I try to be quiet, but there’s always a little dog that can’t help running through their room, his little toenails tapping the floor and the door creaking with wooden age. I must walk through the bedroom to get to the kitchen. It is this way with these houses. I am not from here, like the others, so I have not had a chance to get used to the layout. A progression of rooms like the barrel of a shotgun. The Ecuadorian maids look at me like I’m an alien, the black ones like I have some sort of disorder, like I can’t recognize my own skin color. They look at me like, what, white girl, don’t you get your privilege, what a waste you are.
My shifts are in the early mornings. It’s when little Andy’s father is home from the restaurant shift. It’s okay for me to leave. There’s someone in the house to look after him, in case anything goes wrong.
When I slip in the house it is quiet. A house has to wake up, you know, just like a person. I turn on the lamps, not the overhead lights, first. I start with the dusting, the least invasive, the quietest. There is always dust. Even the cleanest woman can forget the mites on the edge of the lampshade. Then there is the cleaning solution on the countertops, the picking up of plants and wiping under their bases, where everyone forgets. If you ever wonder if someone is pretending to be something other than a messy human, lift the rims of their flowerpots. Take a peek.
I am a very thoughtful person. I wait to vacuum. That is a disturbance. Then you have the dogs barking and the peace is vanquished. No one likes to be awoken by that cacophonous event. No, I move to the next room and then the next one, dusting and spraying and wiping, until I’m at the bedroom, which is typically the middle room, or second to last room, in the house.
Everyone looks innocent when they’re asleep. It’s more than vulnerability. It’s a transformation, a regression into childhood, further, to infanthood. I’ve walked in on grown adults sucking their thumbs, hands pinching a blanket at their chins, knees curled up into the chest, blankets thrown off as in a nightmare. There is a helplessness to these wealthy white women, these queens of the house at dawn.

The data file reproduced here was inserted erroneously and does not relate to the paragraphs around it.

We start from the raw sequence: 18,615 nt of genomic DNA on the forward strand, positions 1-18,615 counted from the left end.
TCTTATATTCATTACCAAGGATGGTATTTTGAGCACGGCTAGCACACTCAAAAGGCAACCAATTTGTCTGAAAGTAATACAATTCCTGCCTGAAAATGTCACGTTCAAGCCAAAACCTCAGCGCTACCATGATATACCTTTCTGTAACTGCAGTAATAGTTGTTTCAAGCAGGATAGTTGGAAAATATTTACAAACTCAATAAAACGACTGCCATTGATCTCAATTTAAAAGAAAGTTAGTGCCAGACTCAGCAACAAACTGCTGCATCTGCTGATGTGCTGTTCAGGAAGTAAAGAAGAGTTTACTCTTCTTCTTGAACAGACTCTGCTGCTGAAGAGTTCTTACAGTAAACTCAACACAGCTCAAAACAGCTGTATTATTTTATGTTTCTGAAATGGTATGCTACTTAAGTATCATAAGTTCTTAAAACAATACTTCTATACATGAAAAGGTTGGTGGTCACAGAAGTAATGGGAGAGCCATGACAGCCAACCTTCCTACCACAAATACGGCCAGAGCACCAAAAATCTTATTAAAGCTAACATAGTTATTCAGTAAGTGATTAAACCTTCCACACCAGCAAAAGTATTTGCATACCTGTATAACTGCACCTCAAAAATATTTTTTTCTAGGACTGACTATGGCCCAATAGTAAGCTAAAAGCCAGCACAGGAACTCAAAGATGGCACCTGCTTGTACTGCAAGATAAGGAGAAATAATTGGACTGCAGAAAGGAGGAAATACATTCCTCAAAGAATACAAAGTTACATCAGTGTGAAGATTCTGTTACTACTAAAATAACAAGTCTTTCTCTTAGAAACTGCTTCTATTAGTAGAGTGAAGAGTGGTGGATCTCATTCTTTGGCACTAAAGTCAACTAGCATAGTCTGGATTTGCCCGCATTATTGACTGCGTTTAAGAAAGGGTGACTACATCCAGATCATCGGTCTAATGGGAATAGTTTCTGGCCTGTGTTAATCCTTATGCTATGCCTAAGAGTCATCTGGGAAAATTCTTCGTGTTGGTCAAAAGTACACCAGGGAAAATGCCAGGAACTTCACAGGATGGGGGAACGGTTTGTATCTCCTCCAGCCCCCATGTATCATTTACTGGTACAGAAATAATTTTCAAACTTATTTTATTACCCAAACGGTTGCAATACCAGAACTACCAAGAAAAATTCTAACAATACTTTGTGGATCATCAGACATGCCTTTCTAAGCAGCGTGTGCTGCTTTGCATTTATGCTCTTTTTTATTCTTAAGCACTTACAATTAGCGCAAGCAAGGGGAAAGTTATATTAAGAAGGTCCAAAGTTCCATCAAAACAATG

I think about doing things to these women. Peeling the hair from their ear and whispering, “look at me, look at you, what you could have been, what you could become at any moment,” straddling their restful bodies and taking their neck between my hands, pressing my lips to their nose, so light they’d think it was some beautiful American celebrity bringing her out of her humdrum life of comfort and repetition and child-rearing and ironed napkins.
No. Women couldn’t still iron their napkins. Women these days have more time than their forbearers, but that doesn’t mean that they’d spend that time doing domestic chores. No, they have yoga and country clubs and monthly pedicures to tend to. Pushing my mouth on theirs, showing them something about themselves that they never even considered. Maybe they considered it for only a moment, a consideration that they swallowed like one of their chalky health shakes, salubrious but bitter.
I am silent when I enter their rooms. I point my phone’s small lens at them, silencing the flash, but only if they are really asleep. I do everything I can to avoid disturbing them. I do not clean this room, not until they are awake. It takes them an hour, at least, to say something to me. They must first wake up entirely, shower and dress, present themselves to me as finished, in control, as the women they want me to see them as. They say something to me like, “Michelle, it’s so good to see you. I’ve been so stressed out. You are a lifesaver. Your check is on the counter. Don’t worry about locking up behind you. I’m here.”
That is that. No questions about me or Andy. In their worlds, he does not exist. I know they mean nothing by this. You can’t blame people for adapting to their environments. What good would considering my circumstances do for them? No, they do not need to do that now.
But one day he may leave her for another woman, a younger, smarter one. The house will be gone or it will be empty, the children at their father’s for the weekend, sharing an ice cream cone with the younger, smarter woman, she, the empress, sitting alone in this big house, the quiet like a vacuum, the money too scarce for a maid. Then she may have to think differently about herself, about me.
But for now, I leave her as she is, protected in her lack of self-awareness. I protect it for her. One day, I hope to have that luxury.
I upload all these faces onto the computer, making a grid of sleeping women. I’ll watch over them. I’ll make sure nothing bad happens to them.
LEE MATALONE’s writing has appeared in Vol.1 Brooklyn, The Rumpus, Bridge Eight, Fiction Advocate, Bookslut, and elsewhere. She lives in New Orleans.